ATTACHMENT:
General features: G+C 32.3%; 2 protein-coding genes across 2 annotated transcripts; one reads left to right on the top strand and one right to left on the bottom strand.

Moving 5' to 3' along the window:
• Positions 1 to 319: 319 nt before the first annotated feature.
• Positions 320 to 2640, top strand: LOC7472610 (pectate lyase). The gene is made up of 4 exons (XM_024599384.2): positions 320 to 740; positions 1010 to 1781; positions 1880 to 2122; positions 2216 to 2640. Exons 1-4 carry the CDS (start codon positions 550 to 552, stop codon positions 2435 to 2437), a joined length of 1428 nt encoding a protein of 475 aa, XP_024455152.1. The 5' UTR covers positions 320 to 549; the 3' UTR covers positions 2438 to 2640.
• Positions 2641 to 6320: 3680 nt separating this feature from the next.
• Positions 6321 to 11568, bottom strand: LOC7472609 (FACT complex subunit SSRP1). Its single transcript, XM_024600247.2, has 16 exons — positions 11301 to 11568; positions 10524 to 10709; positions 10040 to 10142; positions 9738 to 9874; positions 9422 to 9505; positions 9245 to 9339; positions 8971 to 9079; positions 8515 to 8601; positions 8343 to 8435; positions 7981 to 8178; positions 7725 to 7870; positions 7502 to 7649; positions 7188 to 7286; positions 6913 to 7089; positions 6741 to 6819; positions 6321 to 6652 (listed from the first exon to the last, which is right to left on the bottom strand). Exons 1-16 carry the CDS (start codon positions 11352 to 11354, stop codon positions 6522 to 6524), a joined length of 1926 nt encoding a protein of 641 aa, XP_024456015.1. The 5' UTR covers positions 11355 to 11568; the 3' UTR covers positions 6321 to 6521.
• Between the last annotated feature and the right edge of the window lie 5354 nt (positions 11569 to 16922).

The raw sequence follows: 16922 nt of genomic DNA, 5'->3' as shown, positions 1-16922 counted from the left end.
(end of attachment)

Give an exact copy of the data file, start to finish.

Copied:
General features: G+C 32.3%; 2 protein-coding genes across 2 annotated transcripts; one reads left to right on the top strand and one right to left on the bottom strand.

Moving 5' to 3' along the window:
• Positions 1 to 319: 319 nt before the first annotated feature.
• Positions 320 to 2640, top strand: LOC7472610 (pectate lyase). The gene is made up of 4 exons (XM_024599384.2): positions 320 to 740; positions 1010 to 1781; positions 1880 to 2122; positions 2216 to 2640. Exons 1-4 carry the CDS (start codon positions 550 to 552, stop codon positions 2435 to 2437), a joined length of 1428 nt encoding a protein of 475 aa, XP_024455152.1. The 5' UTR covers positions 320 to 549; the 3' UTR covers positions 2438 to 2640.
• Positions 2641 to 6320: 3680 nt separating this feature from the next.
• Positions 6321 to 11568, bottom strand: LOC7472609 (FACT complex subunit SSRP1). Its single transcript, XM_024600247.2, has 16 exons — positions 11301 to 11568; positions 10524 to 10709; positions 10040 to 10142; positions 9738 to 9874; positions 9422 to 9505; positions 9245 to 9339; positions 8971 to 9079; positions 8515 to 8601; positions 8343 to 8435; positions 7981 to 8178; positions 7725 to 7870; positions 7502 to 7649; positions 7188 to 7286; positions 6913 to 7089; positions 6741 to 6819; positions 6321 to 6652 (listed from the first exon to the last, which is right to left on the bottom strand). Exons 1-16 carry the CDS (start codon positions 11352 to 11354, stop codon positions 6522 to 6524), a joined length of 1926 nt encoding a protein of 641 aa, XP_024456015.1. The 5' UTR covers positions 11355 to 11568; the 3' UTR covers positions 6321 to 6521.
• Between the last annotated feature and the right edge of the window lie 5354 nt (positions 11569 to 16922).

The raw sequence follows: 16922 nt of genomic DNA, 5'->3' as shown, positions 1-16922 counted from the left end.